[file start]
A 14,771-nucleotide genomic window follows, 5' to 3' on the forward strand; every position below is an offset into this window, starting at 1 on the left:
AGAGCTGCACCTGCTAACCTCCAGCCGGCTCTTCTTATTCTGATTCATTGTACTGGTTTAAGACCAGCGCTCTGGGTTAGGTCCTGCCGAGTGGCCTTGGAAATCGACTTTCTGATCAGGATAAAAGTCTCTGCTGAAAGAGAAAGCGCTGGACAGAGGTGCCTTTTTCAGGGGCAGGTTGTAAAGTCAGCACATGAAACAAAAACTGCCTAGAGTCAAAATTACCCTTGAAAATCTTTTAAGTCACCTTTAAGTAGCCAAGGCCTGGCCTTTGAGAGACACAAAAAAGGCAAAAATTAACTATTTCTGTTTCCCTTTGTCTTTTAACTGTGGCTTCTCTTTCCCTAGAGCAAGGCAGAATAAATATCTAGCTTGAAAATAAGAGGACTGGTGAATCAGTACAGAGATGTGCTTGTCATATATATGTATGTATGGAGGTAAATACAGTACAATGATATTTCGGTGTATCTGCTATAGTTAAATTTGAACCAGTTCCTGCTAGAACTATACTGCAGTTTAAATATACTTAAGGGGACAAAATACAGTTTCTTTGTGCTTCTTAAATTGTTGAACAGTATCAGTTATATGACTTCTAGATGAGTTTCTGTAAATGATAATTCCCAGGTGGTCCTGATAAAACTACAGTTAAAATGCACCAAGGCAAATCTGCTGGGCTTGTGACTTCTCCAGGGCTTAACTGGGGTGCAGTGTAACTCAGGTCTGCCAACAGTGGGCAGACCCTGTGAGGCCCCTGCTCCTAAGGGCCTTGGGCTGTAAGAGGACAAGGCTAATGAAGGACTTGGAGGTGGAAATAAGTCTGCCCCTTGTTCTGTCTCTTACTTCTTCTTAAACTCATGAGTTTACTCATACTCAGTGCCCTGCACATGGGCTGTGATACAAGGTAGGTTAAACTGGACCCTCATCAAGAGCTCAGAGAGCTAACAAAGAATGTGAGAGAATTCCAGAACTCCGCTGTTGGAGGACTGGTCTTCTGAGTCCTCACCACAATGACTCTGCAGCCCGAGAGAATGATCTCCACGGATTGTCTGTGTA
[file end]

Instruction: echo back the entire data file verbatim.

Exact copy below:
A 14,771-nucleotide genomic window follows, 5' to 3' on the forward strand; every position below is an offset into this window, starting at 1 on the left:
AGAGCTGCACCTGCTAACCTCCAGCCGGCTCTTCTTATTCTGATTCATTGTACTGGTTTAAGACCAGCGCTCTGGGTTAGGTCCTGCCGAGTGGCCTTGGAAATCGACTTTCTGATCAGGATAAAAGTCTCTGCTGAAAGAGAAAGCGCTGGACAGAGGTGCCTTTTTCAGGGGCAGGTTGTAAAGTCAGCACATGAAACAAAAACTGCCTAGAGTCAAAATTACCCTTGAAAATCTTTTAAGTCACCTTTAAGTAGCCAAGGCCTGGCCTTTGAGAGACACAAAAAAGGCAAAAATTAACTATTTCTGTTTCCCTTTGTCTTTTAACTGTGGCTTCTCTTTCCCTAGAGCAAGGCAGAATAAATATCTAGCTTGAAAATAAGAGGACTGGTGAATCAGTACAGAGATGTGCTTGTCATATATATGTATGTATGGAGGTAAATACAGTACAATGATATTTCGGTGTATCTGCTATAGTTAAATTTGAACCAGTTCCTGCTAGAACTATACTGCAGTTTAAATATACTTAAGGGGACAAAATACAGTTTCTTTGTGCTTCTTAAATTGTTGAACAGTATCAGTTATATGACTTCTAGATGAGTTTCTGTAAATGATAATTCCCAGGTGGTCCTGATAAAACTACAGTTAAAATGCACCAAGGCAAATCTGCTGGGCTTGTGACTTCTCCAGGGCTTAACTGGGGTGCAGTGTAACTCAGGTCTGCCAACAGTGGGCAGACCCTGTGAGGCCCCTGCTCCTAAGGGCCTTGGGCTGTAAGAGGACAAGGCTAATGAAGGACTTGGAGGTGGAAATAAGTCTGCCCCTTGTTCTGTCTCTTACTTCTTCTTAAACTCATGAGTTTACTCATACTCAGTGCCCTGCACATGGGCTGTGATACAAGGTAGGTTAAACTGGACCCTCATCAAGAGCTCAGAGAGCTAACAAAGAATGTGAGAGAATTCCAGAACTCCGCTGTTGGAGGACTGGTCTTCTGAGTCCTCACCACAATGACTCTGCAGCCCGAGAGAATGATCTCCACGGATTGTCTGTGTA